Article

Primary Care Physicians’ Use of an Electronic Medical Record System: A Cognitive Task Analysis

Galil Center for Telemedicne, Medical informatics and Personalized Medicine, The R&B Rappaport Faculty of Medicine, Technion-Israel Institute of Technology, Haifa, Israel.
Journal of General Internal Medicine (Impact Factor: 3.42). 02/2009; 24(3):341-8. DOI: 10.1007/s11606-008-0892-6
Source: PubMed

ABSTRACT

To describe physicians' patterns of using an Electronic Medical Record (EMR) system; to reveal the underlying cognitive elements involved in EMR use, possible resulting errors, and influences on patient-doctor communication; to gain insight into the role of expertise in incorporating EMRs into clinical practice in general and communicative behavior in particular.
Cognitive task analysis using semi-structured interviews and field observations.
Twenty-five primary care physicians from the northern district of the largest health maintenance organization (HMO) in Israel.
The comprehensiveness, organization, and readability of data in the EMR system reduced physicians' need to recall information from memory and the difficulty of reading handwriting. Physicians perceived EMR use as reducing the cognitive load associated with clinical tasks. Automaticity of EMR use contributed to efficiency, but sometimes resulted in errors, such as the selection of incorrect medication or the input of data into the wrong patient's chart. EMR use interfered with patient-doctor communication. The main strategy for overcoming this problem involved separating EMR use from time spent communicating with patients. Computer mastery and enhanced physicians' communication skills also helped.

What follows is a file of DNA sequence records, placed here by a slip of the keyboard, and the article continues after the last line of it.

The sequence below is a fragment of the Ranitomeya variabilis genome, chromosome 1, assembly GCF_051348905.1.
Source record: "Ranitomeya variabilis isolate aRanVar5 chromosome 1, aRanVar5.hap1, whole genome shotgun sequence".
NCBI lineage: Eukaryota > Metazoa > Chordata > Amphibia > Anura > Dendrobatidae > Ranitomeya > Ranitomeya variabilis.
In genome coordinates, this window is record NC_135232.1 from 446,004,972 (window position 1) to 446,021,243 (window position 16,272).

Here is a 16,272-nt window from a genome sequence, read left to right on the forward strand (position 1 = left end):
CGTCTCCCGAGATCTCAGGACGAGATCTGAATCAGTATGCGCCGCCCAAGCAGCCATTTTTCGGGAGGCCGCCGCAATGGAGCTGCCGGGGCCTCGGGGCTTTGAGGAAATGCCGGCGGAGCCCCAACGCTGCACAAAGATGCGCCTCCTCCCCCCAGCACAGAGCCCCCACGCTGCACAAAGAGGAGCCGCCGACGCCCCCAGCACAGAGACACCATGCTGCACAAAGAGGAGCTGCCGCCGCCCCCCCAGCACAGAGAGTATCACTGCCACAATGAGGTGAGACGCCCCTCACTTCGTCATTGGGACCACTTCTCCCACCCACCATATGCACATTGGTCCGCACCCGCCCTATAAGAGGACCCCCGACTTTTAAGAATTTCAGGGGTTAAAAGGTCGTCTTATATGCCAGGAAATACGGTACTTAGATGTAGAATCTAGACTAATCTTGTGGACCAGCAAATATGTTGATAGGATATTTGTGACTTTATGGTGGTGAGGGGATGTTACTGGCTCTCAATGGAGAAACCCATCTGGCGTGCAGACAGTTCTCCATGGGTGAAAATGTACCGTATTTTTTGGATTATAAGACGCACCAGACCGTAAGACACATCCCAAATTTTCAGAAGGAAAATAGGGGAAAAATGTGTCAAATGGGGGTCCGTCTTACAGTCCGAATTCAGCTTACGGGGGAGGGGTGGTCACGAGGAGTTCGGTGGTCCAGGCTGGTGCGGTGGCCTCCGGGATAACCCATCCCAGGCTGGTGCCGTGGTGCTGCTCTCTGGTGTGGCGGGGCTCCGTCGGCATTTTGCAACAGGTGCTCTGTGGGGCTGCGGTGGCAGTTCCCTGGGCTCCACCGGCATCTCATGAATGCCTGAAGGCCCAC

There is a fine balance between the benefits and risks of EMR use. Automaticity, especially in combination with interruptions, emerged as the main cognitive factor contributing to errors. EMR use had a negative influence on communication, a problem that can be partially addressed by improving the spatial organization of physicians' offices and by enhancing physicians' computer and communication skills.

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Available from: Shmuel Reis, Jun 26, 2014
    • "Using EHR could improve many aspects of medical practice and make the healthcare system safer and more efficient (Alvarez, 2004Committee on Identifying Priority Areas forQuality Improvement, 2003;Romanow, 2002). Several benefits of the EHR have been documented in the literature (Blumenthal, 2010;Buntin, Burke, Hoaglin, & Blumenthal, 2011;Cebul, Love, Jain, & Hebert, 2011;DesRoches et al., 2008;Hollingworth et al., 2007;Holroyd-Leduc, Lorenzetti, Straus, Sykes, & Quan, 2011;Samaan, Klein, Mansour, & DeWitt, 2009;Shachak, Hadas-Dayagi, Ziv, & Reis, 2009;Shekelle, Morton, & Keeler, 2006;Simon et al., 2007). Some studies emphasize that EHR could increase the quality of care through making essential health data accessible to different healthcare providers, thus improving the coordination of care (Canada Health Infoway, 2006;Cebul et al., 2011;DesRoches et al., 2008;Staroselsky et al., 2006) and efficiency of primary care practice (Greenhalgh, 2011;Pare et al., 2014;Raymond et al., 2015). "